What’s the Owner’s Liability, If His Rotting Private Dock Floats Away?

I am a waterfront property owner with a pier and fixed dock platform located in Northern California. The adjacent property owner has allowed his fixed pier and floating concrete dock to go into disrepair following damage to the pier after a storm several years ago. A year ago, the neighbors approached the owner about our concern that the floating dock pilings were severely worn and had the potential to break away. We are concerned about damage that the free-floating concrete dock will do to the neighboring docks and boats, not to mention a boat under way in the storm. What is the owner’s liability for damages should this dock float free of its mooring pilings in a rising tide caused by a storm surge?
We should first note that this is not a maritime law issue — at least not at this time.

The central focus to every maritime law question is the involvement of a vessel. Federal law defines a “vessel” to include “every description of watercraft or other artificial contrivance used, or capable of being used, as a means of transportation on water.” (See 46 U.S. Code §§ 115 and 1 U.S. Code §§ 3).

A dock — even a floating dock — is securely fastened to dry land, and as such it is not capable of being used for transportation. Even if a dock breaks free from the pilings, the act which led to the incident would have occurred when the dock was still secured to the pilings, and as such it would be characterized as debris rather than as a vessel.

With that said, we can offer some broad general observations that will apply under both maritime and land-based legal systems.

All of us owe a duty to those around us to act reasonably to avoid harming them. We are “negligent” when we breach that duty to act reasonably, and we can be held liable for the harm caused by our negligence. In the case of our reader, the neighbor’s installation of the dock must be reasonable under the circumstances. For a construction project such as this, the definition of a  “reasonable” installation would look to building codes, local custom and practice, and past experience of local craftsmen. Proof of “reasonable behavior” often requires the testimony of an expert witness.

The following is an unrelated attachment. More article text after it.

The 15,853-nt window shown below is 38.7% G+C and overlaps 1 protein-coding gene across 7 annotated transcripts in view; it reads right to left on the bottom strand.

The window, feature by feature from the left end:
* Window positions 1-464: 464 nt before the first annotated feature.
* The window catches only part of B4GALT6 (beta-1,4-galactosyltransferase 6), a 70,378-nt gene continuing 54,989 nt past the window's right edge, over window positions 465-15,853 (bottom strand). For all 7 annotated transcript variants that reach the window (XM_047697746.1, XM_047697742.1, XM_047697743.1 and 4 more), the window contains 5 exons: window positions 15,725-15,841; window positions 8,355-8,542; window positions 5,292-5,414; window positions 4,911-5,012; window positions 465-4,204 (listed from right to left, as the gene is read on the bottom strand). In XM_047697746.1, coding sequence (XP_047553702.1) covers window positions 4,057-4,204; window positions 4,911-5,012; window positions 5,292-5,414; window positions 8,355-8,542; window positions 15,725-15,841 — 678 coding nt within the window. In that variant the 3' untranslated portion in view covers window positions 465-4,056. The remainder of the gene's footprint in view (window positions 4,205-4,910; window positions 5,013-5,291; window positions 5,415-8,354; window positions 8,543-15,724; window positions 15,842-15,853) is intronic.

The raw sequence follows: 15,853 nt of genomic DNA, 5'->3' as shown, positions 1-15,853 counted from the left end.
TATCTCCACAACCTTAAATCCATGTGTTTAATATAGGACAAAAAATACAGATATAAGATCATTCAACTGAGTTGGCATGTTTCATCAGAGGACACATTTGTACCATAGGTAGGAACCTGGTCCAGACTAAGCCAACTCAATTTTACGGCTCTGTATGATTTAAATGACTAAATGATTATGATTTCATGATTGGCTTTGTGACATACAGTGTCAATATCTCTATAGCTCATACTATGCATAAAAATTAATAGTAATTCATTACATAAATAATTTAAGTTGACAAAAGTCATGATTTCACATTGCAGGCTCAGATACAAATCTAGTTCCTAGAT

If some aspect of the installation failed to comply with “reasonable” practices, and if that failure leads to an event that harms our reader or his property, he may be able to file a lawsuit against his neighbor to recover those damages.

Unfortunately, even if the installation failed to comply with local custom and practice, it would be very difficult to force the neighbor to correct his mistake if he complied with local ordinances and building codes. Our reader’s best bet is to seek the advice of a local attorney, who will be better able to assist after reviewing all of the relevant facts.

Gulf Oil Spill: A Clarification

In the last “Ask a Maritime Attorney” column, we covered the various impacts the Gulf of Mexico oil disaster will have on pleasureboats if certain federal laws are amended. We noted, for example, that foreign-built vessels working in offshore cleanup activities are not subject to the Jones Act, because they are not participating in coastwise trade. A number of astute readers have questioned whether this observation is accurate — and, in fact, they have raised a good point.

Among its various provisions, the Jones Act prohibits foreign-built and foreign-registered vessels from participating in coastwise trade in the United States. Coastwise trade is generally the transportation of merchandise between U.S. ports. The explosion of the Deepwater Horizon rig occurred 50 miles offshore, and as such the skimming and transportation of oil from that site is not within the definition of “coastwise trade.”

However, in 2008, Congress passed a very small amendment to the Jones Act that I had overlooked. Specifically, 46 U.S. Code sec. 55110 was amended to prohibit foreign-built and foreign-registered vessels from transporting “valueless” material from or to points within the U.S. Exclusive Economic Zone. The “EEZ” extends 200 nautical miles out from our shores (therefore including the Deepwater Horizon site), and it is the zone in which we claim the exclusive right to harvest fish, oil, minerals and other natural resources. A U.S. vessel such as the Deepwater Horizon rig must be used to harvest oil within the EEZ, but the oil skimmed from the surface is not a harvested resource: It is simply debris retrieved from the water.

So, as a consequence of that 2008 amendment, U.S.-built and registered vessels must be used for the cleanup efforts, even though they are not participating in “coastwise trade.” Many thanks to our readers for keeping us honest!

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